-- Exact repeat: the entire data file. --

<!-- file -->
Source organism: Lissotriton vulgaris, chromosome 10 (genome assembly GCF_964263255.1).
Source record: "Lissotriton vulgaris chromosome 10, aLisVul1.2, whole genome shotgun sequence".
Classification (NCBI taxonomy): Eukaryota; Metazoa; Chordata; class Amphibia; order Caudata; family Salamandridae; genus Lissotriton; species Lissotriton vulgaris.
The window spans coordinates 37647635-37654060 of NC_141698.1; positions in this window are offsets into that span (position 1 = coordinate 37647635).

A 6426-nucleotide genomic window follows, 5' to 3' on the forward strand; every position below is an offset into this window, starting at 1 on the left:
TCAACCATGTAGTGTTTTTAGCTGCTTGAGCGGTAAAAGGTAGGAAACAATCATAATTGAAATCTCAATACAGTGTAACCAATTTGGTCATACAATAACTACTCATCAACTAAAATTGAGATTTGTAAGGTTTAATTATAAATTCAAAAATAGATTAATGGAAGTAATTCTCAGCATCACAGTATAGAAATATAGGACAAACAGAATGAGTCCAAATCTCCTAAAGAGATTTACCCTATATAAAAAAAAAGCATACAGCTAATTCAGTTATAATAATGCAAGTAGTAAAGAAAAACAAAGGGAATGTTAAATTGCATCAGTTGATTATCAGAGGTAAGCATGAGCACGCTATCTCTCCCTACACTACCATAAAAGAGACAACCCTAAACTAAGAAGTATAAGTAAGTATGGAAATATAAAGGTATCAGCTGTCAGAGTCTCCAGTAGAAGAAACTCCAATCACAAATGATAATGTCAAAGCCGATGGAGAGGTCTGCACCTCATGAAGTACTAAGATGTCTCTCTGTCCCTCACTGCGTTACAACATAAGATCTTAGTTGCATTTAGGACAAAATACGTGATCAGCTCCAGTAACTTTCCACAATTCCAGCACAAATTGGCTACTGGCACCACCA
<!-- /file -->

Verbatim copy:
Source organism: Lissotriton vulgaris, chromosome 10 (genome assembly GCF_964263255.1).
Source record: "Lissotriton vulgaris chromosome 10, aLisVul1.2, whole genome shotgun sequence".
Classification (NCBI taxonomy): Eukaryota; Metazoa; Chordata; class Amphibia; order Caudata; family Salamandridae; genus Lissotriton; species Lissotriton vulgaris.
The window spans coordinates 37647635-37654060 of NC_141698.1; positions in this window are offsets into that span (position 1 = coordinate 37647635).

A 6426-nucleotide genomic window follows, 5' to 3' on the forward strand; every position below is an offset into this window, starting at 1 on the left:
TCAACCATGTAGTGTTTTTAGCTGCTTGAGCGGTAAAAGGTAGGAAACAATCATAATTGAAATCTCAATACAGTGTAACCAATTTGGTCATACAATAACTACTCATCAACTAAAATTGAGATTTGTAAGGTTTAATTATAAATTCAAAAATAGATTAATGGAAGTAATTCTCAGCATCACAGTATAGAAATATAGGACAAACAGAATGAGTCCAAATCTCCTAAAGAGATTTACCCTATATAAAAAAAAAGCATACAGCTAATTCAGTTATAATAATGCAAGTAGTAAAGAAAAACAAAGGGAATGTTAAATTGCATCAGTTGATTATCAGAGGTAAGCATGAGCACGCTATCTCTCCCTACACTACCATAAAAGAGACAACCCTAAACTAAGAAGTATAAGTAAGTATGGAAATATAAAGGTATCAGCTGTCAGAGTCTCCAGTAGAAGAAACTCCAATCACAAATGATAATGTCAAAGCCGATGGAGAGGTCTGCACCTCATGAAGTACTAAGATGTCTCTCTGTCCCTCACTGCGTTACAACATAAGATCTTAGTTGCATTTAGGACAAAATACGTGATCAGCTCCAGTAACTTTCCACAATTCCAGCACAAATTGGCTACTGGCACCACCA